Unit studies

This summer I have been trying to put together some social studies and science mini-units for the fall that I hope my fourth grader will enjoy.  Last school year we did a huge unit study on rocks and minerals that morphed into a big 4-H project that we completed last month.  Towards the end of the rocks and minerals study, we touched briefly on fossils, so I want to try to continue in that area of science for a while longer and see where it leads us.  

It has been going more slowly than I had hoped, but I have three science topic guides just about finished.  I will try to share them as I finish in case anyone else wants to use them.  The first one is on the geologic time scale.  For each of these I have quite a list of possible books, videos, activities, assignments, etc.  I doubt we will actually do every little thing on my list, but I tend to prefer to be over-prepared in case the topic really piques his interest.  

You can view as a file on Google Docs here: https://docs.google.com/document/d/1qTkzZ57fvhLW1EUOq0bqXc_lMeDWqMCnm2XNWP3zCCo/edit?usp=sharing

Or you can read on below:

Topic 1 – Geologic Time Scale

 

1) Watch the Geologic Time Scale video on BrainPop.  (approximately 3 minutes)

BrainPop is a subscription resource.  We use it on the iPad for $6.99/month.

 

2) Read pages 12-13 of The Usborne Encyclopedia of World History.  

 

3) Read pages 186-187 of The Usborne Encyclopedia of Science.

 

4) Watch this video on the Geologic Time Scale:

http://www.natgeoeducationvideo.com/film/1032/the-geologic-time-scale. (approximately 3 minutes)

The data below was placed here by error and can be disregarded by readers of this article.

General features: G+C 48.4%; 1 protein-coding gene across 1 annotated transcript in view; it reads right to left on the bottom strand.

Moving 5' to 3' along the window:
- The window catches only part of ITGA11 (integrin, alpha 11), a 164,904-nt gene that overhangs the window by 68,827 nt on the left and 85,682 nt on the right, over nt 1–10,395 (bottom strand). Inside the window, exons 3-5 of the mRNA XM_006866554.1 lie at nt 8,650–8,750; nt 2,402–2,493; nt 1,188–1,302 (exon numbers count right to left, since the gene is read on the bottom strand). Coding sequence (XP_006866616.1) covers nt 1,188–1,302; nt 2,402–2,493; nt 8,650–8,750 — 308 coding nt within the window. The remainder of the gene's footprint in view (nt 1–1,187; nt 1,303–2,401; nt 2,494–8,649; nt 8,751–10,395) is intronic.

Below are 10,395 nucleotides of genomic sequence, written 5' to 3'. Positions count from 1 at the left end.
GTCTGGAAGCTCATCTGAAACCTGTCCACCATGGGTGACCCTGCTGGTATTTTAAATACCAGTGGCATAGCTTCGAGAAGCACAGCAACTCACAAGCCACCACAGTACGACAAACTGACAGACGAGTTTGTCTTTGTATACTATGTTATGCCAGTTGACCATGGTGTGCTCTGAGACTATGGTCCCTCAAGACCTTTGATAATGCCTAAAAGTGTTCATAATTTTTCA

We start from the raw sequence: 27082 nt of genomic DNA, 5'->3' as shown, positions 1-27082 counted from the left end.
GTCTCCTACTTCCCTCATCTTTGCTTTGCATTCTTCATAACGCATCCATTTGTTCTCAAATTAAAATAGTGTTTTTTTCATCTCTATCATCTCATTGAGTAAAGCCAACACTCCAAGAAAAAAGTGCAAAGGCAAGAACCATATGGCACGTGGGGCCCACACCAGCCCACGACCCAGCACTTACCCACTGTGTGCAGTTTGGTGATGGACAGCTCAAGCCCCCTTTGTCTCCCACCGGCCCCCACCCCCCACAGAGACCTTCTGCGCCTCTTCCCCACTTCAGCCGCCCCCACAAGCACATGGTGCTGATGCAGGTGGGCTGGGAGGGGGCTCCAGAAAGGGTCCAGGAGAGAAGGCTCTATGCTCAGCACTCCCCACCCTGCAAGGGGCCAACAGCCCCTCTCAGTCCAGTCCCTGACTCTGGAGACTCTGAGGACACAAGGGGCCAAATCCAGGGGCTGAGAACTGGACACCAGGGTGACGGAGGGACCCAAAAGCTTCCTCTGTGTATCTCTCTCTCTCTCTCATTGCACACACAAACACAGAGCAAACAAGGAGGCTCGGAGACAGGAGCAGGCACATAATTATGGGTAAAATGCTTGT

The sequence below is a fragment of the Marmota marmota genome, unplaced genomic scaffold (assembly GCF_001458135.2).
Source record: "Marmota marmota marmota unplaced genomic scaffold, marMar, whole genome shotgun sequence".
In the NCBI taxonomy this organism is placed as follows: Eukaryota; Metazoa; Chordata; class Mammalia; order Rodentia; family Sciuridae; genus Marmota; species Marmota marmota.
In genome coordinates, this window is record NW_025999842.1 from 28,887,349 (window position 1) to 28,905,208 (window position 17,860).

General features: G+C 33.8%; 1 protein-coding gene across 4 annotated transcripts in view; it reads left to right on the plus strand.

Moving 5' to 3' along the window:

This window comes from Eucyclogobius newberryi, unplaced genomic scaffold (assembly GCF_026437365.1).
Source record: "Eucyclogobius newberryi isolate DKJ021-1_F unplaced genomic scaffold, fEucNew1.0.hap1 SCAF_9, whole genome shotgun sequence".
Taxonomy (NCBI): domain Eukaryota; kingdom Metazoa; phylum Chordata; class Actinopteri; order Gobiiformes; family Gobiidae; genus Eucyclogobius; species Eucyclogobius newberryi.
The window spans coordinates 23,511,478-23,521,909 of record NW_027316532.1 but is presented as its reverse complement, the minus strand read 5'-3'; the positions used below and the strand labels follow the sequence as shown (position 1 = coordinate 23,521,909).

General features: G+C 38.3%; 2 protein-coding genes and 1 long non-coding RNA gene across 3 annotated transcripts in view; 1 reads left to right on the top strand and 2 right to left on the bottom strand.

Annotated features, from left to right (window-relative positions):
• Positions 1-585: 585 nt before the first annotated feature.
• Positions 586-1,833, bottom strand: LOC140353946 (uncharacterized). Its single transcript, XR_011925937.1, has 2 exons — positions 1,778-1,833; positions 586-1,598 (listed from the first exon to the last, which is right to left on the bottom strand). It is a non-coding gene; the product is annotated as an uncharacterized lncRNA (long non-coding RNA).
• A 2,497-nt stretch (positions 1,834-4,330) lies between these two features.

5) Explore this interactive on the Geologic Time Scale:

http://science.nationalgeographic.com/science/prehistoric-world/prehistoric-time-line/. (15+ minutes)

 

6) Explore the Geotimescale enhanced app on the Kindle Fire.  (15+ minutes)

 

7) Play “What Came First?”  Directions for the activity can be found midway through the following page:

http://www.ucmp.berkeley.edu/fosrec/ScotchmoorFirst.html.  (Supplies: Index cards, marker)

 

8) Follow this link to see Geologic Time represented as a clock:  http://www.uky.edu/KGS/education/clockstime.htm.

 

9) Make a toilet paper roll Geologic Time Scale.  Look at the following links for help: http://www.nthelp.com/eer/HOAtimetp.html  or  http://www.edufy.org/content/show/374

Or use long lengths of colored ribbon:

http://thehomeschoolden.blogspot.com/2010/08/geologic-time-line-activity.html

(Supplies needed: spools of different colored ribbon or toilet paper, marker or pen. A roll of adding machine tape would work as well instead if you can find some at an office supply store.)

 

10) Make at least 5 quiz cards.  Quiz cards will be used for an end-of-the-year trivia game.  Here are some examples of what you might want to write cards about:

 

which periods trilobites, dinosaurs, forests, and humans first appeared

which period saw the extinction of the dinosaurs

the name of the current epoch

approximately how old the earth is

 

(Supplies needed: Index cards, pen, box for storing your finished cards)

You could make the cards on the computer instead and print them out onto cardstock.  

 

11) Pick one period of geologic time to research. Write a paragraph of at least 5 sentences about it.  Pages 24-101 of The Usborne Encyclopedia of World History should be helpful.  The interactive at the following link could be helpful as well for information: http://archive.fieldmuseum.org/evolvingplanet/interactives.asp  Include a picture or two as well with your report.

 

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